• Robert's perspective does not fit the traditional American sexual identity, which is unfortunate in my opinion. American culture has an ideal of sexuality which comes from Christianity, that sexuality is a sin which can only be redeemed if it is for the sake of reproduction. this carries with it the idea homosexuality is wrong, as well as bisexuality, or sexuality with transgender people. Sexuality is viewed as if there is way it ought to be. Short snippets in the bible have been used to justify this stance (Hubbard, 2007). Over time, this ideal has morphed into an implied social norm that is pervasive in our cultural psyche. Due to the evangilism which spread Christianity through the centuries, much of the world subscribes to this rigidity as well.

  • Discuss why you chose the theme.

  • These the themes of sexuality as a dynamic and individual occurrence were of chosen because they seemed to characterize Robert's experiences and beliefs and conflict with traditional American values.

  • Did it fit into your original question?

  • The themes fit with my original question regarding Robert's sexual exploration and history because they summarized his story.

  • Include excerpts of what was said which was meaningful to you or to the interviewee.
  • Was it the opposite?
  • Were there other themes that also overlapped or were relevant?
  • Be cautious not to choose too many themes. (2 pages) 

  • Bias can be introduced simply by observing. Did you find this to be true in your interview? 

  • I kept my comments, questions and clarifications to a minimum in order to avoid the likelihood that my bias disrupt the interview. However inevitably I introduced bias by simply being present. Perhaps the content was changed or selectively chosen to produce answers which matched what it appeared to him that I was looking for. I believe that bias played a small role in the overall content, as Robert spoke with an noticeable level of confidence and contentment with himself. Robert's speech was accepted as a valid and reliable form of data; he was not challenged by me in person or in this paper.

  • Why or why not?  
  • Were you trying to solve a problem or simply listening?
  • Whether or not you understand the person’s point of view, were you able to accept their voice as a valid and reliable realistic form of data? 
  • As a social work professional how does this information impact your understanding of this particular group?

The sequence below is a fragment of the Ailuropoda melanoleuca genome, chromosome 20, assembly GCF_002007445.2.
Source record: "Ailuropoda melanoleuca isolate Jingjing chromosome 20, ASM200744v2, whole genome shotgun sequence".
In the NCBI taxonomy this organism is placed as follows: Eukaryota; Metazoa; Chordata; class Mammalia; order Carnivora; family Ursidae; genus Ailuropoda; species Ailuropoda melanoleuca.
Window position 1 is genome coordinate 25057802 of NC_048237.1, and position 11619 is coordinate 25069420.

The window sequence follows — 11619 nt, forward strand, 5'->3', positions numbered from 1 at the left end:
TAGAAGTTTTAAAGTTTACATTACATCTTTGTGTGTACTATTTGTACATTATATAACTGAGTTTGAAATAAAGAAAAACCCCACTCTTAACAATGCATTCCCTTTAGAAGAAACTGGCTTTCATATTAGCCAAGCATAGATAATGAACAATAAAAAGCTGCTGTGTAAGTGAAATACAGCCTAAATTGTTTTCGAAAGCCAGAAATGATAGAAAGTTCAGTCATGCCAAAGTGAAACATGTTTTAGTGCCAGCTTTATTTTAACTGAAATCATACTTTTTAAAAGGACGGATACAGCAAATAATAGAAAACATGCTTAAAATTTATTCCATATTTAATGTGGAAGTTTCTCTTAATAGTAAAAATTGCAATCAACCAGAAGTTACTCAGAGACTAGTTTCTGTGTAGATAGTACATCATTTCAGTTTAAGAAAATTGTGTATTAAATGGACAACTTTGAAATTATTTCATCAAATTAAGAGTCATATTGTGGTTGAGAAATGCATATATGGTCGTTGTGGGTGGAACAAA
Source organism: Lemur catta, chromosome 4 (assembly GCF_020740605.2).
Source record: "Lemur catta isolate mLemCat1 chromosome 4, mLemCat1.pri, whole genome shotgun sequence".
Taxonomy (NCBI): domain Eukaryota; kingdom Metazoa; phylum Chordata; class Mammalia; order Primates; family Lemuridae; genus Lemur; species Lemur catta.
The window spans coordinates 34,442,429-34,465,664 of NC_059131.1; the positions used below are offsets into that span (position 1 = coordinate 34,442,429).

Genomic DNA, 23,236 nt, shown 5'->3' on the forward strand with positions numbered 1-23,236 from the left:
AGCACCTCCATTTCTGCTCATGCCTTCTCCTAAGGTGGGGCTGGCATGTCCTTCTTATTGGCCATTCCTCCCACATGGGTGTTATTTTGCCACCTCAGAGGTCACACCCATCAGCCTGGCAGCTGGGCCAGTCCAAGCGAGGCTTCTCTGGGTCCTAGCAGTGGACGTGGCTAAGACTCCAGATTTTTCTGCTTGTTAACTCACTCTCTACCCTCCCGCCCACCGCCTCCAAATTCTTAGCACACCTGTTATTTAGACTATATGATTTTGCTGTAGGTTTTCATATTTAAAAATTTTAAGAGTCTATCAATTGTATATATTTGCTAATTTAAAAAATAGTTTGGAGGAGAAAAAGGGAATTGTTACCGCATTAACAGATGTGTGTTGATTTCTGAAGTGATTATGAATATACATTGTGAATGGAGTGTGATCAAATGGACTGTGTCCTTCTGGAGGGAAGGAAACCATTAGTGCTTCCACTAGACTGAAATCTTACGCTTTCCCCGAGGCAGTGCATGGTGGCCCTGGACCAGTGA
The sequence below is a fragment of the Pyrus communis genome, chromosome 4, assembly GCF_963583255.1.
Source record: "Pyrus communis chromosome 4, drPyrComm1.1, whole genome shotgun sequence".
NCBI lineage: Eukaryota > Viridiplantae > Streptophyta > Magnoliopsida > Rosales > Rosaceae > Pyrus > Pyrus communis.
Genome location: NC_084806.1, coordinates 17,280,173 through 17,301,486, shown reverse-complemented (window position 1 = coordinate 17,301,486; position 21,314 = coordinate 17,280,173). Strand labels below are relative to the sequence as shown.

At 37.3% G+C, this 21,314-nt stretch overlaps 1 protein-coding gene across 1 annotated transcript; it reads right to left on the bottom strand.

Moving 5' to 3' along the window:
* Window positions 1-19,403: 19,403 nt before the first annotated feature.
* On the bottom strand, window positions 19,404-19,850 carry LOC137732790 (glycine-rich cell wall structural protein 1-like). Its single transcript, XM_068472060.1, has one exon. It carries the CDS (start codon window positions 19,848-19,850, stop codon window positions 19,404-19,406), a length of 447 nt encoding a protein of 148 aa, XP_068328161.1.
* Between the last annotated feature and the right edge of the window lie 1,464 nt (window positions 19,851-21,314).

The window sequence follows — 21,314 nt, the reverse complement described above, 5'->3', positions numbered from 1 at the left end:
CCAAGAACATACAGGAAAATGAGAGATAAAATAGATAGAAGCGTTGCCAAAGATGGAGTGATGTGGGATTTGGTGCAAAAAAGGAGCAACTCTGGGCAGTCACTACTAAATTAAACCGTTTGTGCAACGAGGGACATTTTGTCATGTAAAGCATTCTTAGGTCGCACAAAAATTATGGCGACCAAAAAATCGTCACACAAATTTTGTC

• As a social work professional, I have grown immensely from this experience, and hope to have many more experiences like this. Due to the nature of our relationship, which was neither close friend nor client, I feel I was able to gain a valuable and relatively unbiased look into the life a human being whose sexuality does not fit the callous Christian-American stereotype. As a professional I will be more culturally competent, in an area that I will need experience to be truly effective. Cultural competence does not come simply from reading academic articles on the subject. Cultural competence and comfortability comes from having relationships with people who have various cultural identities different from one's own. As a result of such relationships, I make a special effort to be sensitive and apologetic with all people when attempting to assist them.

  • Bein, A. (2003) The ethnographic perspective. In Anderson and Carter (2003) Diversity Perspectives for Social Work Practice. pp. 133-145. Allyn and Bacon: Boston.

People with disabilities. In Critical Multicultural Social Work. Pp. 67-79

Hubbard, R. (2007). The Social construction of sexuality. In Rothenberg, P. (7th ed). Race, Class and Gender. Worth Publishers: New York, NY. Pp. 65-68

 united states culture has an ideal of sexuality which comes from christianity; that sexuality is a sin that can only be redeemed if it is for the sake of reproduction. this carries with it the idea that homosexuality is wrong. short snippets in the bible have been used to justify this stance (Hubbard, 2007). over time, this ideal has morphed into an implied social norm that is pervasive in our cultural psyche. and due to the evangilism which spread christianity through the centuries, much of the world holds this belief as well.
homosexuality morphed from a moral and spiritual problem to a medical problem in the 1900s. still a problem, nonetheless.

Adams, M. Blumenfeld,W.J., Castañda, R., Hackman, H. W., Peters, M.L. Zúñiga, X. (2000). Readings for diversity and social justice.  An anthology on racism, Anti-Semitism, heterosexism, ableism and classism. Pp. 39-49

Sommer, C.S, Weatherman, S.M. and Cox, D. L. (2005) Reflections on Heterosexual Privilege, S., and Middleton, V. (2005). Explorations in Privilege, Oppression and Diversity.  Pp 65-72. Brooks/Cole: Belmont, CA

Perez, A (2005). Internalized oppression: How it affects member of the LBGT community. The Diversity Factor. Winter. Vol 13 (1)